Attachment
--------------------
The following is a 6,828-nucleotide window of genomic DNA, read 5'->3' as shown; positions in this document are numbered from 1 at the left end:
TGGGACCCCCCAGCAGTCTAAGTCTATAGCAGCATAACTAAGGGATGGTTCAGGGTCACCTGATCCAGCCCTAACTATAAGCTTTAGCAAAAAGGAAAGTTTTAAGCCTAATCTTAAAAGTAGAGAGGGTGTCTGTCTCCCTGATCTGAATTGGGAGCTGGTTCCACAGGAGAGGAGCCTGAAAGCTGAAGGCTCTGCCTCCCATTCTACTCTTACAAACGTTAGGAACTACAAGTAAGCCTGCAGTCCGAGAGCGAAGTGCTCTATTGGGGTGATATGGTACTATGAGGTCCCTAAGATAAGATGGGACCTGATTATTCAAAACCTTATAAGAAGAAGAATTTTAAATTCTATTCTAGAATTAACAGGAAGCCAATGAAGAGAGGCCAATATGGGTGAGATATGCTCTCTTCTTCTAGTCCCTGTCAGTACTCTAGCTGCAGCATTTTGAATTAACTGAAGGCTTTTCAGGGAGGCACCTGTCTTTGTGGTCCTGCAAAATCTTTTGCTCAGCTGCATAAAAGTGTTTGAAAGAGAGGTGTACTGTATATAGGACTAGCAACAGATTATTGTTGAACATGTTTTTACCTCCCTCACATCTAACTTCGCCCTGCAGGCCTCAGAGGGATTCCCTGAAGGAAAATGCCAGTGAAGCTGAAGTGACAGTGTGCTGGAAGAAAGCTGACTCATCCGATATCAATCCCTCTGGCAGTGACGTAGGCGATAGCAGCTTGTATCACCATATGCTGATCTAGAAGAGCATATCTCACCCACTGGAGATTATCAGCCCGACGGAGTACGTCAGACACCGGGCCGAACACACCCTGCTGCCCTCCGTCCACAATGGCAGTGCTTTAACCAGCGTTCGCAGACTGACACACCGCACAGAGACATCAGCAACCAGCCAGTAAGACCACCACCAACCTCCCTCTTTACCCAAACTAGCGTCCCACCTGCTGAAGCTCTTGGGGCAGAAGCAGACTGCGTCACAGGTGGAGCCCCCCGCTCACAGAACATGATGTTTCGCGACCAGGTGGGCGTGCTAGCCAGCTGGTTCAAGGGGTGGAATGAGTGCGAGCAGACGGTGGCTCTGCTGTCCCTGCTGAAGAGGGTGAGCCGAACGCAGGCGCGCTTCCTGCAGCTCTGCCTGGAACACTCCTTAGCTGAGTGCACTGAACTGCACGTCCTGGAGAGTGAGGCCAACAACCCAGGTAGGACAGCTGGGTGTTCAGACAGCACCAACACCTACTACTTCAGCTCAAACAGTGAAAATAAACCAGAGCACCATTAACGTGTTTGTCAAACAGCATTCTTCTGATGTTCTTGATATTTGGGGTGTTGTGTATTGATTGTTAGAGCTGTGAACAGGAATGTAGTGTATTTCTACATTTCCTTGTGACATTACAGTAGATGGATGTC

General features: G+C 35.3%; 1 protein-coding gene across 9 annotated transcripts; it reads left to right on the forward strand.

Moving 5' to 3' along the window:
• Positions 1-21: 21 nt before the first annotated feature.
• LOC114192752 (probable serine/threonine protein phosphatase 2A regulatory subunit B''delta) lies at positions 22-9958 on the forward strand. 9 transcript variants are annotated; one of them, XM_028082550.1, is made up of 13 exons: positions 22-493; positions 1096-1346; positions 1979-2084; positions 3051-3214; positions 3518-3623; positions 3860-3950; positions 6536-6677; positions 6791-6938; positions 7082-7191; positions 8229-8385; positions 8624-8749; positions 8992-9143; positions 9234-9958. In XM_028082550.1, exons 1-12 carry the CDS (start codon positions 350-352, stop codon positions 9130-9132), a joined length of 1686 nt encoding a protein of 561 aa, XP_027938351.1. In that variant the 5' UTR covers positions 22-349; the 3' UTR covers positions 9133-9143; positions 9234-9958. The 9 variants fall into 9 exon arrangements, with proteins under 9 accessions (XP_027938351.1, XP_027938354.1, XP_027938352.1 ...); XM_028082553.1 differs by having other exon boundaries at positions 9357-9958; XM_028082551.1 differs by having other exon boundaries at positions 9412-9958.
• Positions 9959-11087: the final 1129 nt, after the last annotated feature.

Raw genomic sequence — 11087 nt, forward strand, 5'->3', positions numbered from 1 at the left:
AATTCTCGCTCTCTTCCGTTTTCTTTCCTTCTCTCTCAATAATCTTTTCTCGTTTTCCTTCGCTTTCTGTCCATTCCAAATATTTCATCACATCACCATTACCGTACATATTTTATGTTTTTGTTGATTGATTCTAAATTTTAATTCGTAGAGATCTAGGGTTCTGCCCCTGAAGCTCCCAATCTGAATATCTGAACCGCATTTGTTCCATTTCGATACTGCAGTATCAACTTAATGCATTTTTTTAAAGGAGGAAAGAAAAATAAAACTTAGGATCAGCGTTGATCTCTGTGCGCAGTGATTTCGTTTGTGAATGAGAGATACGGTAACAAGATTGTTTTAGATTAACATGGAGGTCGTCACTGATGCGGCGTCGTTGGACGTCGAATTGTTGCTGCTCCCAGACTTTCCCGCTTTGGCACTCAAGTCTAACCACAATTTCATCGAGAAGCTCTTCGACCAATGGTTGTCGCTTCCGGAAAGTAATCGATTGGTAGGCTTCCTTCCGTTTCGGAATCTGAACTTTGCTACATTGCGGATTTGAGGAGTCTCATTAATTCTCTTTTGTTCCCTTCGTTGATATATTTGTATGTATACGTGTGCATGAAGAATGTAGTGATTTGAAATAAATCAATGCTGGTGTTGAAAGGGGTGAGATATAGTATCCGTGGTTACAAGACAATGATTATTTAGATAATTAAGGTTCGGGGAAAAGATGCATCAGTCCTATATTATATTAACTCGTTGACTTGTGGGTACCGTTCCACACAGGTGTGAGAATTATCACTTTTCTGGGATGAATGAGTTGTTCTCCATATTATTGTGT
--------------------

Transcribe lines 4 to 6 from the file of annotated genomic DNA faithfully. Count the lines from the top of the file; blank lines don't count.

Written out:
Moving 5' to 3' along the window:
• Positions 1-21: 21 nt before the first annotated feature.
• LOC114192752 (probable serine/threonine protein phosphatase 2A regulatory subunit B''delta) lies at positions 22-9958 on the forward strand. 9 transcript variants are annotated; one of them, XM_028082550.1, is made up of 13 exons: positions 22-493; positions 1096-1346; positions 1979-2084; positions 3051-3214; positions 3518-3623; positions 3860-3950; positions 6536-6677; positions 6791-6938; positions 7082-7191; positions 8229-8385; positions 8624-8749; positions 8992-9143; positions 9234-9958. In XM_028082550.1, exons 1-12 carry the CDS (start codon positions 350-352, stop codon positions 9130-9132), a joined length of 1686 nt encoding a protein of 561 aa, XP_027938351.1. In that variant the 5' UTR covers positions 22-349; the 3' UTR covers positions 9133-9143; positions 9234-9958. The 9 variants fall into 9 exon arrangements, with proteins under 9 accessions (XP_027938351.1, XP_027938354.1, XP_027938352.1 ...); XM_028082553.1 differs by having other exon boundaries at positions 9357-9958; XM_028082551.1 differs by having other exon boundaries at positions 9412-9958.